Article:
Tanner Barton, Not Slowed Down By Diabetes


By Andy Ross, Swimming World College Intern

Tanner Barton’s life changed forever in September of 2003. It was one week into his third grade year that Barton had been diagnosed with type 1 diabetes. The previous summer he had spent swimming and doing gymnastics, living a normal, healthy lifestyle like any eight-year-old boy. After that fateful September day his life would never be the same.

Barton believes symptoms arose because of his inactivity after swimming and doing gymnastics.

“I spent the whole summer being active, and then all of a sudden I went to sitting down for seven hours,” Barton said. “I was thirsty all the time, I was fatigued, and constantly going to the bathroom. I even wet the bed a few times because I was constantly having to go.”

It was then that Barton was sent to a pediatrician and spent six days and five nights in a children’s hospital in Columbus, Ohio.

“I was shocked!” said Tanner’s mother Andrea of the initial diagnosis. “My husband and I have no history of type 1 diabetes in our family and we were completely taken aback.”

At the time of his diagnosis, Barton was the only diabetic in his elementary school.

“For the first two years, I didn’t think it was fair. I had a lot of ‘Why me?’ thoughts. Like, why did God have to select me?” Barton said.

After the diagnosis, Barton had to adjust to having diabetes in his life. He talked about how his mom would have to sit poolside during the first six months he had the disease, in case anything went wrong. After those six months, Barton was able to check his blood sugar on his own during practice.

Barton said that his biggest challenge in swimming is the burden of diabetes.

“I can’t just focus on the practice itself. I have to talk to my coaches in advance and look at the main objective of the set.”

Barton says he has to test his blood sugar levels after about 45 minutes of being in the pool.

“At times he may be having an incredible set then I step in and have him check his blood to avoid disaster,” said Ball State head coach Bob Thomas. “There are other times when you can tell just by looking at him that something is not right and he needs to check his blood.”

On days when this happens, Barton said he stays after practice to finish the main set.

On race day, Barton has two separate bags on deck with him- his swim bag and his diabetes bag filled with everything he needs. Barton, a 200 butterflyer, focuses more on how his body is feeling rather than the intimidation of the 200 fly. When he has good blood sugar, he is more confident.

Barton’s diabetes has made him more grateful of the smaller victories in life, like having perfect blood sugar after a three-day meet.

“Tanner is typically in a good mood with a positive attitude upon arrival at practice and throughout the process,” said Thomas. “He’s a coach’s dream. He is very goal-oriented so there are very high expectations on his part. He wants to do better, so he is constantly inquiring about what he needs to do to reach his goals.”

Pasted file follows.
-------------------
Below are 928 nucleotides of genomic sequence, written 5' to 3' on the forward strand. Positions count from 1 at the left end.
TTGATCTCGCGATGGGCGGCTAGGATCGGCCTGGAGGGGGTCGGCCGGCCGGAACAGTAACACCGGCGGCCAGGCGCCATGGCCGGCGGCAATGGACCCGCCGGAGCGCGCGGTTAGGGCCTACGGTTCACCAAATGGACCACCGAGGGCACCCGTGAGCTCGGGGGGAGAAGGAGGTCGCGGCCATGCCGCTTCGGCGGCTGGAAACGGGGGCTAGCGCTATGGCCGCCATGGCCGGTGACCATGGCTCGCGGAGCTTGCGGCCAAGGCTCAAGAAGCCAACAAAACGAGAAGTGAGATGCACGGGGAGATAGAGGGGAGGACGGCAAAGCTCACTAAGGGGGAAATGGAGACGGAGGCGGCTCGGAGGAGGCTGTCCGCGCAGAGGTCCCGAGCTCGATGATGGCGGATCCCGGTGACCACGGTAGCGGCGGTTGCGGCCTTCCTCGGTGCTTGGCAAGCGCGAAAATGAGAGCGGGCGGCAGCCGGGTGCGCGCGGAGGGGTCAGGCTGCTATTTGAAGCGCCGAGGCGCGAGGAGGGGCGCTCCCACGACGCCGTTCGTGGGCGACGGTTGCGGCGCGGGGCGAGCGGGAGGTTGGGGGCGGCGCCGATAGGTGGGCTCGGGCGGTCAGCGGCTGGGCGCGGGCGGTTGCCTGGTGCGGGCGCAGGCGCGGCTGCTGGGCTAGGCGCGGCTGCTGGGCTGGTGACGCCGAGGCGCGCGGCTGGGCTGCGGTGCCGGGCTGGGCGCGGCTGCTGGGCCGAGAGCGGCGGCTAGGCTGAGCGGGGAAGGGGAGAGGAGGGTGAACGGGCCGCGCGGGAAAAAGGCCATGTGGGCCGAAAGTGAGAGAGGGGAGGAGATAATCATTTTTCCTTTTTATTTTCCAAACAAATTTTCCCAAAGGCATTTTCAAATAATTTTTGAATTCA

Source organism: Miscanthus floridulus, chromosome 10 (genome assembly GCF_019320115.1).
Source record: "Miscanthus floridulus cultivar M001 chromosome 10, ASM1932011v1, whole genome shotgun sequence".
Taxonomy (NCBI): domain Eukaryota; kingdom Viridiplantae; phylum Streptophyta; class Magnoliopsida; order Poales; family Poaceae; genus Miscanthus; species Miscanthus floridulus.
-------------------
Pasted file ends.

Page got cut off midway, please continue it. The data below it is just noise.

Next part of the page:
Barton is now an advocate for type 1 diabetes through the Juvenile Diabetes Research Foundation. He is in his second year studying Health Science at Ball State, where he swims the 100 and 200 butterfly, and the 200 IM. In the future, he wants to be a mentor to children shortly after they are diagnosed, because he knows how difficult it can be.

“My husband and I are so proud of Tanner,” Andrea Barton said. “He is our hero. He has been dealt a ‘difficult hand’ in life, yet he refuses to succumb to this disease. He doesn’t let it define him.”

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Elizabeth Harty
9 years ago

Tanner Barton you’re amazing.

Tanner Barton
9 years ago

Thank you, Elizabeth! I appreciate the support 🙂

John McCormack
9 years ago

Morgan McCormack

9 years ago

tanner barton has always been an incredibly motivated person.glad i was able to be able to call him best friend at one point in the journey.

9 years ago
Reply to  steve

Wow! that’s a great motivation on my part as iam a victim.my spirit has been raised.

Anne Crew
9 years ago

Barb Campbell Rantz, thought of your unstoppable child…

Barb Campbell Rantz
9 years ago

I love this! Thank you Anne!!!!

Leigh Barton
Leigh Barton
9 years ago

I am so proud of you and your accomplishments Tanner! Keep living your dream and setting new goals for yourself. You are an inspiration to me and so many others! Thank you for being you and being such a wonderful part of our family! We love you! GO TEAM TANNER!

9 years ago

Swim, Tanner Swim!!!! So proud to know you, kiddo!

Judith Kuck
Judith Kuck
9 years ago

Tanner, I have always appreciated and admired you back in Grizzell Middle School. Your positive attitude and smile with “Hi Mrs. Kuck!” Always brightened my day, especially, because I was never fortunate enough to have you in class.
I know the many hours your Mom and Dad too spent taking care and encouraging you. They are certainly proud of the strong young man you have become.

Amyvan Brown
9 years ago


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